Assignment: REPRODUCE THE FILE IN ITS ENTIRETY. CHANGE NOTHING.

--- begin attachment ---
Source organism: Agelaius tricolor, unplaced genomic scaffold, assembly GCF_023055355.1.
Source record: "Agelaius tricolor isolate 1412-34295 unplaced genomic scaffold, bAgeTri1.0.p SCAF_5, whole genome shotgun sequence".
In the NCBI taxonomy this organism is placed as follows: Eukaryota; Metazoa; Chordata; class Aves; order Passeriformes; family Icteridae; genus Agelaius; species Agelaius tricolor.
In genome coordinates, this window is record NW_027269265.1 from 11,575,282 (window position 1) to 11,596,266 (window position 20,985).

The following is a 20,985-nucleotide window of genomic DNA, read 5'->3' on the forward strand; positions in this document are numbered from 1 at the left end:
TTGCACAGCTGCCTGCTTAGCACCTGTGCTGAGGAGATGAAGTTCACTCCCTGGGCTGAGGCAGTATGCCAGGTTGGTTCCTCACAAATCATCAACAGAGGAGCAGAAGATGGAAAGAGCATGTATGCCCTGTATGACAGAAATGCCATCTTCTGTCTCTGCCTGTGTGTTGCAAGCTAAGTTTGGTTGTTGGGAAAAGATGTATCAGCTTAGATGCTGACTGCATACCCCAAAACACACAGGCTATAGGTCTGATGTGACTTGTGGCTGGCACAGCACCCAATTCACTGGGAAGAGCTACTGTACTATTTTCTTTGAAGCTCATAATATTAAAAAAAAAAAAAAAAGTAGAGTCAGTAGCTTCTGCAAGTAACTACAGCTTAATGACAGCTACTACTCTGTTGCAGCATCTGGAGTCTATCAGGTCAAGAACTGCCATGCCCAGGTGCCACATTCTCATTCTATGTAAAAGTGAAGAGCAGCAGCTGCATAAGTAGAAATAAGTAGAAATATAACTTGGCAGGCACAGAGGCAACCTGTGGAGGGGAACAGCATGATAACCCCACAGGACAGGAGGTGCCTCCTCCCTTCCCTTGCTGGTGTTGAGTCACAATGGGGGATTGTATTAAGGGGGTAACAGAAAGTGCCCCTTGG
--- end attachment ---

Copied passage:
Source organism: Agelaius tricolor, unplaced genomic scaffold, assembly GCF_023055355.1.
Source record: "Agelaius tricolor isolate 1412-34295 unplaced genomic scaffold, bAgeTri1.0.p SCAF_5, whole genome shotgun sequence".
In the NCBI taxonomy this organism is placed as follows: Eukaryota; Metazoa; Chordata; class Aves; order Passeriformes; family Icteridae; genus Agelaius; species Agelaius tricolor.
In genome coordinates, this window is record NW_027269265.1 from 11,575,282 (window position 1) to 11,596,266 (window position 20,985).

The following is a 20,985-nucleotide window of genomic DNA, read 5'->3' on the forward strand; positions in this document are numbered from 1 at the left end:
TTGCACAGCTGCCTGCTTAGCACCTGTGCTGAGGAGATGAAGTTCACTCCCTGGGCTGAGGCAGTATGCCAGGTTGGTTCCTCACAAATCATCAACAGAGGAGCAGAAGATGGAAAGAGCATGTATGCCCTGTATGACAGAAATGCCATCTTCTGTCTCTGCCTGTGTGTTGCAAGCTAAGTTTGGTTGTTGGGAAAAGATGTATCAGCTTAGATGCTGACTGCATACCCCAAAACACACAGGCTATAGGTCTGATGTGACTTGTGGCTGGCACAGCACCCAATTCACTGGGAAGAGCTACTGTACTATTTTCTTTGAAGCTCATAATATTAAAAAAAAAAAAAAAAGTAGAGTCAGTAGCTTCTGCAAGTAACTACAGCTTAATGACAGCTACTACTCTGTTGCAGCATCTGGAGTCTATCAGGTCAAGAACTGCCATGCCCAGGTGCCACATTCTCATTCTATGTAAAAGTGAAGAGCAGCAGCTGCATAAGTAGAAATAAGTAGAAATATAACTTGGCAGGCACAGAGGCAACCTGTGGAGGGGAACAGCATGATAACCCCACAGGACAGGAGGTGCCTCCTCCCTTCCCTTGCTGGTGTTGAGTCACAATGGGGGATTGTATTAAGGGGGTAACAGAAAGTGCCCCTTGG